Toronto restaurant and/ore offers two magical dining experiences inspired by the earth

Eat in a Victorian greenhouse or an underground cave

Gastronomy and art converge at Toronto restaurant and/ore, whose greenhouse-inspired interiors immerse guests in an ambient 60-ft-long forest hand-painted by artists Tisha Myles and Jack Phelps.

and/ore is the much-anticipated debut restaurant from award-winning Chef Missy Hui – previously Executive Chef of the McEwan Group – and former mining engineer turned restauranteur Jaimie Donovan. Located on Queen Street West, the restaurant is conceived as a sensory journey. Hui’s culinary alchemy explores the breadth of modern Canadian cuisine and whimsical interiors, and art conjures adventure and play.

Local practice Solid Design Creative conceived the design vision for and/ore, which is divided into two unique and complementary spaces, dubbed Above Ground and Below Ground.

Above Ground is – as its name suggests – located in the upper part of the building and features a rococo forest mural with fronds and fauna and moody twilight skies that wrap the walls and ceiling of the bar and dining room. The panoramic artwork took New Love Collective artists Myles and Phelps five months to complete, using scaffolding and rigs to reach the furthest corners of the space to cocoon diners in their fantasy landscape.

Within the confines of the space, Solid Design Creative has constructed the ornate frame of a Victorian glasshouse to enclose the dining room and frame partial ‘moments’ of the expansive artwork. Furniture and lighting have a similar ‘Victoriana’ feel, with mirror panes backdropping the bar from the first floor to the second. At the same time, sumptuous and heavy velveteen armchairs in the lounge offer an intimate spot for patrons to enjoy a cocktail and the surroundings.

Lighting plays an important role in adding to the mystique: antique glass pendants hung with chains have a vintage flare and scatter delicate lilypads of light across the walls. Mirrored-glass table tops and speciality-finished furniture ‘add a touch of iridescence, reminiscent of light dancing through misty clouds,’ says the studio.

Things take an even more celestial turn up on the mezzanine levels, which ‘feels like ascending into the clouds’, says Solid. Here, Myles and Phelps’ mural shifts into a blaze of golden hour tones, emphasised by the cloudy softness of the ceiling draped in fabric.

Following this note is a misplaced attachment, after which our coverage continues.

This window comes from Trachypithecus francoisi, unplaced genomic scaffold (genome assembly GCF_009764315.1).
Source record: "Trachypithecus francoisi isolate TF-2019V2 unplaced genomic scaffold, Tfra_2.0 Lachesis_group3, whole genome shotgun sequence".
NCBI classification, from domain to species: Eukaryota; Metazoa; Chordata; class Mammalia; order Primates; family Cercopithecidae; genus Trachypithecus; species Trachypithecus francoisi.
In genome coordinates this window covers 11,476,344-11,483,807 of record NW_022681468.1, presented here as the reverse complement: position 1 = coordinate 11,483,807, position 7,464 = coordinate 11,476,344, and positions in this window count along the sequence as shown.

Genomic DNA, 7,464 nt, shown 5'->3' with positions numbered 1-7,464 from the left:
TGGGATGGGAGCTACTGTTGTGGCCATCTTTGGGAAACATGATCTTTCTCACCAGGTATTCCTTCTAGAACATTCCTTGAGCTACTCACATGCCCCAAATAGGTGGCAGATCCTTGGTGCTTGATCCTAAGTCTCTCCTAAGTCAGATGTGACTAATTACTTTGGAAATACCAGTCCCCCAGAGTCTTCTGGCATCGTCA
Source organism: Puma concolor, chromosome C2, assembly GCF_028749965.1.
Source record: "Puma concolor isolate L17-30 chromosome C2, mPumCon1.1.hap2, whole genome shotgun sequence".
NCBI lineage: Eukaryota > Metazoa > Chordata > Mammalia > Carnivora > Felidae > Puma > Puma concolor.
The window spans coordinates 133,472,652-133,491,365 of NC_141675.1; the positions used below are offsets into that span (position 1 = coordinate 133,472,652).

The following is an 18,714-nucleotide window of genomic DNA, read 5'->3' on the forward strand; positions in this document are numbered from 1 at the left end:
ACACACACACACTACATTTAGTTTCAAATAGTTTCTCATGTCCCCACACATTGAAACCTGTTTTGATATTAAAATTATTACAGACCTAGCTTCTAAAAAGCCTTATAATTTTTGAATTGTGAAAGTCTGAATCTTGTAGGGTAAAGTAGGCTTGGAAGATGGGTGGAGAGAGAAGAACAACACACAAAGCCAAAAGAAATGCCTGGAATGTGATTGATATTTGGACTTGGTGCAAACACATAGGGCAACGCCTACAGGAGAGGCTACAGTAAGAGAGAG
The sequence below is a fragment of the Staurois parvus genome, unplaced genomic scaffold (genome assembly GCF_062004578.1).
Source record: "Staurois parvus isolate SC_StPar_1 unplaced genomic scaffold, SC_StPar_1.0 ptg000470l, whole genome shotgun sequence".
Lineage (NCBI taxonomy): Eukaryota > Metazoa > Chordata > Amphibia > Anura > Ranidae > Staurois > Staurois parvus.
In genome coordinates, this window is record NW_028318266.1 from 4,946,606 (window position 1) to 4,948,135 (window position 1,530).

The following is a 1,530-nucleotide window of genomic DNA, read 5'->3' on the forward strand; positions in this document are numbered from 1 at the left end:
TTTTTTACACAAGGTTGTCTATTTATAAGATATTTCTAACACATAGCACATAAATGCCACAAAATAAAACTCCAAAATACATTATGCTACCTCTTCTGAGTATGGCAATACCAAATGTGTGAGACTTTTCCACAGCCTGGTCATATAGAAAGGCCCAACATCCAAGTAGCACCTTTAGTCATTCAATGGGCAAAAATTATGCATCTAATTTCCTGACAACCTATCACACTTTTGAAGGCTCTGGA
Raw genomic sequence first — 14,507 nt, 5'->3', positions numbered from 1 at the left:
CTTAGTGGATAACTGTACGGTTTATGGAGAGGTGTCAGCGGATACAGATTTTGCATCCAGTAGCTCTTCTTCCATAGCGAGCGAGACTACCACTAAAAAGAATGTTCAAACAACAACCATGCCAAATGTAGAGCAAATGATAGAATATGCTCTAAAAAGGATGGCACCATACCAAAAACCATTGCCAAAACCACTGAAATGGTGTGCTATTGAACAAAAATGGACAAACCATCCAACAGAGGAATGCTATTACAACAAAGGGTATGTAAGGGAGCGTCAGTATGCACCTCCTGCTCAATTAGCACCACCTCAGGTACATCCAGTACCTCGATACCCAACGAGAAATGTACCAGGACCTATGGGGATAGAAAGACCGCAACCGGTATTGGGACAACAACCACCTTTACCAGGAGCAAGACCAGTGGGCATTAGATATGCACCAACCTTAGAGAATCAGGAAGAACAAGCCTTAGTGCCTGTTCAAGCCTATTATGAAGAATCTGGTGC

Photography: Rick O’Brien

Above Ground’s menu features a ‘picnic’ assortment of shared plates and snacks that run the gamut from devilled eggs with crispy wantons, chilis and shallots to smoked lamb ribs in fish sauce, lime, cucumber, and chilli and burnt cabbage with brown butter, togarashi and cashew. There’s a decadent, botanically inspired cocktail menu to complement the champagne list (available by the glass).

Explains Chef Hui: ‘Modern Canadian cooking reflects the lived experience of each and every member of my team. Each chef brings their own unique perspective, palate and food history to the kitchen. We are a culturally diverse and food rich country and my menu reflects that.’

Those seeking Hui’s tasting menu can board a discreet elevator that whisks patrons through the depths of and/ore into the basement restaurant and lounge, Below Ground.

Photography: Rick O’Brien

As its name suggests, Below Ground takes inspiration from the earth and mimics an underground cave with hand-crafted plaster walls, a brushed brass-topped bar, and bronzed mirrors that trick the eye by expanding the length of the space. Overhead, a neon rope light zips its way across the cave ceiling like a bolt of electricity.

Below’s menu is similarly a departure from the upper level of the restaurant and is dedicated solely to Chef Hui’s secret tasting menu, which costs $150 per head. Everchanging offers a series of seasonal surprises that must be experienced to be believed.

1040 Queen Street W, Toronto, Ontario, Canada

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